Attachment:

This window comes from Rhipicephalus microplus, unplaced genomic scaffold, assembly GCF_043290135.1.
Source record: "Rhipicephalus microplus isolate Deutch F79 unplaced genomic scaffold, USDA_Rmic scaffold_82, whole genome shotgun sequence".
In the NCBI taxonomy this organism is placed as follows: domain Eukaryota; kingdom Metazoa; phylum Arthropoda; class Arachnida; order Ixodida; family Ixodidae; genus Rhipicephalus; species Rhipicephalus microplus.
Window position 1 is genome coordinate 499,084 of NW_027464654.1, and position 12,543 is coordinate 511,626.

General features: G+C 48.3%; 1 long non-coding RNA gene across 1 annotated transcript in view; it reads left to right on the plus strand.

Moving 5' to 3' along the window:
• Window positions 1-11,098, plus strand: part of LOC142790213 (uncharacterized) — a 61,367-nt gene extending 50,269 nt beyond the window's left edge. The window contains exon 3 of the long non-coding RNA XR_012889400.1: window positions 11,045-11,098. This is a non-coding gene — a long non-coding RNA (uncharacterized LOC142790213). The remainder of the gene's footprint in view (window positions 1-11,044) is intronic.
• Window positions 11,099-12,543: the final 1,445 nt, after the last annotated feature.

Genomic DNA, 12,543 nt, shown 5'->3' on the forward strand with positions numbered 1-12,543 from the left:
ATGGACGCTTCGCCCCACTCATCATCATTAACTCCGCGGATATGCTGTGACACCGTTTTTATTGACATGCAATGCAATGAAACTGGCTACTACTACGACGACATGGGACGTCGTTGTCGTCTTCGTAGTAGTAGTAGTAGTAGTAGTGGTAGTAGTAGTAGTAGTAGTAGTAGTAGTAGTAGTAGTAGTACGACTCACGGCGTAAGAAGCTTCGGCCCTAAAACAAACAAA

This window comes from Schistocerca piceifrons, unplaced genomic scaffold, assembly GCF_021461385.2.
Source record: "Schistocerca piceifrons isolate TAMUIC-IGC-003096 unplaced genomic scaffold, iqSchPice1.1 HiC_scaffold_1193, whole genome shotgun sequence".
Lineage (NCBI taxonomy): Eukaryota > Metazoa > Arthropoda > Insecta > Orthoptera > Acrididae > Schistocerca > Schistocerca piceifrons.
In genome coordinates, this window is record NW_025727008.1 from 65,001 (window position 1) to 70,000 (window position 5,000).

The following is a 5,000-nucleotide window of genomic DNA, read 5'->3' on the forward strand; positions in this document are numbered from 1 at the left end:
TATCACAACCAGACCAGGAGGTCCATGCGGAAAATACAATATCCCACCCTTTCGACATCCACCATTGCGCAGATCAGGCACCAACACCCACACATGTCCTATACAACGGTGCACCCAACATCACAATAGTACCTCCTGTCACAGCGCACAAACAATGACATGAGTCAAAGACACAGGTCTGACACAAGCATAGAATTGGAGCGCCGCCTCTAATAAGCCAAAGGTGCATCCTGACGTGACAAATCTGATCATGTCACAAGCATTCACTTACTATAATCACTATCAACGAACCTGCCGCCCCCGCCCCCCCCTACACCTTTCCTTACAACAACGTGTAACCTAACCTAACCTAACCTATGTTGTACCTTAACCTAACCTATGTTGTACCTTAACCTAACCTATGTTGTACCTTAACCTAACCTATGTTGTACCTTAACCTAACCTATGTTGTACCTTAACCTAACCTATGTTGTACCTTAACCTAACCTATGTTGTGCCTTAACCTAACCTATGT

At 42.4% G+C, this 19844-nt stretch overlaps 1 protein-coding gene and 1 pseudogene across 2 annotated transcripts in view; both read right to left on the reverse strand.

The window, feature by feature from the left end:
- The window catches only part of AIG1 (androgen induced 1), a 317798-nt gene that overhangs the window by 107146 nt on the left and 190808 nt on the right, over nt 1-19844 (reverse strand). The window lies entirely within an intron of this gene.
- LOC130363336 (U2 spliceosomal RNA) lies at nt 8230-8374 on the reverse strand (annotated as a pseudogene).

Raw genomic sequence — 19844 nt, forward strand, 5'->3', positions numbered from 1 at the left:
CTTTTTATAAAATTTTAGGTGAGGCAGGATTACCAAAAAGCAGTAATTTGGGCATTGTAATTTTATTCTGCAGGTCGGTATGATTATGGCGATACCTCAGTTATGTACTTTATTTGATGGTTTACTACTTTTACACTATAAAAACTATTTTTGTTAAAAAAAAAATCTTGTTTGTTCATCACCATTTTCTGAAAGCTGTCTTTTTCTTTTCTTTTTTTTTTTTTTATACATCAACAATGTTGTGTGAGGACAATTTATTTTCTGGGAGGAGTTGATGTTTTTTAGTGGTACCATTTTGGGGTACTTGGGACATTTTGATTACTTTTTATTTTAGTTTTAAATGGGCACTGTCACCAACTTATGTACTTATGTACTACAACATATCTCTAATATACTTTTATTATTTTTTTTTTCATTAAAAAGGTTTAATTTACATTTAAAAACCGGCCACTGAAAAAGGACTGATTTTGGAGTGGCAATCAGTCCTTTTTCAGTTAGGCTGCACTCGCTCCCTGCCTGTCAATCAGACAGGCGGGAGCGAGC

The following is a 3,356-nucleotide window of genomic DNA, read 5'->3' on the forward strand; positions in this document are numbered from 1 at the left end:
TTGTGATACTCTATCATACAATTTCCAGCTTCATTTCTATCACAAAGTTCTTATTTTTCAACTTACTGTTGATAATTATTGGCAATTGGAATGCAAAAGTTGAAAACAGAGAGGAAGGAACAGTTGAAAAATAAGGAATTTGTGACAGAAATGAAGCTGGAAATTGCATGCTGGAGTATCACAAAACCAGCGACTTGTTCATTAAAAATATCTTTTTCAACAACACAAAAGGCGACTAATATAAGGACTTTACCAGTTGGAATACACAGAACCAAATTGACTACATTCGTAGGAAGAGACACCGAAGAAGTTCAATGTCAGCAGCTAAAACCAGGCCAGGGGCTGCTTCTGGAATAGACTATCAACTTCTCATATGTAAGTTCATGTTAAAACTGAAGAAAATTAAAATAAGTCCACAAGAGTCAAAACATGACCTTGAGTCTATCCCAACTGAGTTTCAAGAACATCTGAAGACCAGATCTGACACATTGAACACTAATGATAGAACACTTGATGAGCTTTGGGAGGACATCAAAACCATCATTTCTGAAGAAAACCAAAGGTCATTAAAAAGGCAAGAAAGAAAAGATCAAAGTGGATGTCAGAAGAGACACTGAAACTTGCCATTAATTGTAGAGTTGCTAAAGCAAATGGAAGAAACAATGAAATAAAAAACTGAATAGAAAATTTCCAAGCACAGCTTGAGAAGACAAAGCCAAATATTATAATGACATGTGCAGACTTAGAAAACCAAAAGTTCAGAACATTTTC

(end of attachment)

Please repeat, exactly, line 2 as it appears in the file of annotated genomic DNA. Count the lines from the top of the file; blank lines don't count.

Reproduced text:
Source record: "Rhipicephalus microplus isolate Deutch F79 unplaced genomic scaffold, USDA_Rmic scaffold_82, whole genome shotgun sequence".